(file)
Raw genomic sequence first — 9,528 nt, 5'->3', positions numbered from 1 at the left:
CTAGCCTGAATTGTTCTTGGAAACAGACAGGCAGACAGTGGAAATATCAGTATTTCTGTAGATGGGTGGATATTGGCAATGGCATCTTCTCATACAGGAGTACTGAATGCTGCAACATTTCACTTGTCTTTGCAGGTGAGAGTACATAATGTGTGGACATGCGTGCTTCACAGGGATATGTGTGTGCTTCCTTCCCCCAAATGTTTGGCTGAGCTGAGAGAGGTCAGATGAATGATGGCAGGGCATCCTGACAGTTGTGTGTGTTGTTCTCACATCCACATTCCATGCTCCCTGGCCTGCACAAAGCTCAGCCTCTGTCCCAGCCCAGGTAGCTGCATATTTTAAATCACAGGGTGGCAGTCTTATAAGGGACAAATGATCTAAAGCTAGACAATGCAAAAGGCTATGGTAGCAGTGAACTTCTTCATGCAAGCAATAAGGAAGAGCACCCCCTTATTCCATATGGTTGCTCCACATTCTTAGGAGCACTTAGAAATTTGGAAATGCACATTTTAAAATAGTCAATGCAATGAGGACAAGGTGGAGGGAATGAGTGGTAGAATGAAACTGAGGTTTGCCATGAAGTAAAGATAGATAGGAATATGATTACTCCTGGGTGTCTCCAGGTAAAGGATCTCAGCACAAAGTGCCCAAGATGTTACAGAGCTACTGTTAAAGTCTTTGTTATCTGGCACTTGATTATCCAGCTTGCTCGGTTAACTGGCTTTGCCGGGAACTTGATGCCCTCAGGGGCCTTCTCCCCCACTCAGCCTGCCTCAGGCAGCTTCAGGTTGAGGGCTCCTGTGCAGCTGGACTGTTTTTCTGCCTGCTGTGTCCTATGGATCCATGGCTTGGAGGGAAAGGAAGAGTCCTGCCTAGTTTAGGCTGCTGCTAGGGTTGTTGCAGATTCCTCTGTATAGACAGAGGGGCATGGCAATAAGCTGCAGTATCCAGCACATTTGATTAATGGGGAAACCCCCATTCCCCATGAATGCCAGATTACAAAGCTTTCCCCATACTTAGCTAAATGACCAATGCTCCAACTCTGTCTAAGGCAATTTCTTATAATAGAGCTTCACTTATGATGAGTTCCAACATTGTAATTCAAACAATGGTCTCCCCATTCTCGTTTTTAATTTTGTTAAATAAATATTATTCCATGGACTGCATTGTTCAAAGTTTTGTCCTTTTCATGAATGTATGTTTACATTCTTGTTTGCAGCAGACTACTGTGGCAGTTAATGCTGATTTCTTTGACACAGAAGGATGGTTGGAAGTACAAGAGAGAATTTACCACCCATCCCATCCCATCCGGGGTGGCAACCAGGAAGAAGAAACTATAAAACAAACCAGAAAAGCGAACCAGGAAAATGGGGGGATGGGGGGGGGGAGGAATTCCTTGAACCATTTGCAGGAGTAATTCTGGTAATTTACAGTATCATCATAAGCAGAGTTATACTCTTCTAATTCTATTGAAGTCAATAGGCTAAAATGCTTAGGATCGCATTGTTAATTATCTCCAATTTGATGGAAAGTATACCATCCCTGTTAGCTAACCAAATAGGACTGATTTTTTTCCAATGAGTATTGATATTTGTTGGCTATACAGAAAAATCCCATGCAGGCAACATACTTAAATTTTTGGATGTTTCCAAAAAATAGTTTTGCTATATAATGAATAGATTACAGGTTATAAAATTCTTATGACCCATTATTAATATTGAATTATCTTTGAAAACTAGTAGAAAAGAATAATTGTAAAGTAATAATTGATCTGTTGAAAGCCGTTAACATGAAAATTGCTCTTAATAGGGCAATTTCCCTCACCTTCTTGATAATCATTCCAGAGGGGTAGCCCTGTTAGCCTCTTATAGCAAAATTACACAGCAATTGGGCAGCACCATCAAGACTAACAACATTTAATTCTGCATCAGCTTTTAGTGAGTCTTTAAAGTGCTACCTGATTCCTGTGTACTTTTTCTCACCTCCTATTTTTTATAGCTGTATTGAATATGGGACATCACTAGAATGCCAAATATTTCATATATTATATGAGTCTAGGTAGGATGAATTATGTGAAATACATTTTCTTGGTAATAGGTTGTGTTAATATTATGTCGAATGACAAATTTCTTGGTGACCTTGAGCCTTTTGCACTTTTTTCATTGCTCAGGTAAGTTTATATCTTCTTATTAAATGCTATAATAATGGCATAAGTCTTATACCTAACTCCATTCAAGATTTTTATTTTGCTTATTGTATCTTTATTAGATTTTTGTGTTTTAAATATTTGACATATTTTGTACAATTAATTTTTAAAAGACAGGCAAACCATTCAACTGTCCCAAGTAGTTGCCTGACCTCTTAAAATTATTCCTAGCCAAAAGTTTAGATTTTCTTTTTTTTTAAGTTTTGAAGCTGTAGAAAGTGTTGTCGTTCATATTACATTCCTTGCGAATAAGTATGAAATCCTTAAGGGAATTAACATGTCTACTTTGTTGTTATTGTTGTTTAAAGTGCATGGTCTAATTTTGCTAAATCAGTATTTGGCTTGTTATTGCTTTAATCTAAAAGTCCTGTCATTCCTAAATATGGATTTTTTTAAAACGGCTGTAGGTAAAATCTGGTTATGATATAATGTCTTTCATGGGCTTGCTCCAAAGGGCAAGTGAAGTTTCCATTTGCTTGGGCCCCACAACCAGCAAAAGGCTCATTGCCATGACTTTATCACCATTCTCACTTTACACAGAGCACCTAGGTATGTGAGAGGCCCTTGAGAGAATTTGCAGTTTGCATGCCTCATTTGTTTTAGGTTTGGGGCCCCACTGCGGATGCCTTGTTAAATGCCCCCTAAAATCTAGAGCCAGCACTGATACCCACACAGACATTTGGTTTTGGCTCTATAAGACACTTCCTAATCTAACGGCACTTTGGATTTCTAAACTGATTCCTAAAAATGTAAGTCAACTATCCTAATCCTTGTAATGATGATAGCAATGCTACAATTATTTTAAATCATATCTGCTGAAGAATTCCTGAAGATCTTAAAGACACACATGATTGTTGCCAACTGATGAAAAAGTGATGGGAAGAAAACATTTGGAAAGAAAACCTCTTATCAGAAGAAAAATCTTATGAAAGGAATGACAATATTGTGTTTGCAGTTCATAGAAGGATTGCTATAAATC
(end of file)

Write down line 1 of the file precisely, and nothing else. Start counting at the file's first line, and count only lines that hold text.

Raw genomic sequence first — 9,528 nt, 5'->3', positions numbered from 1 at the left: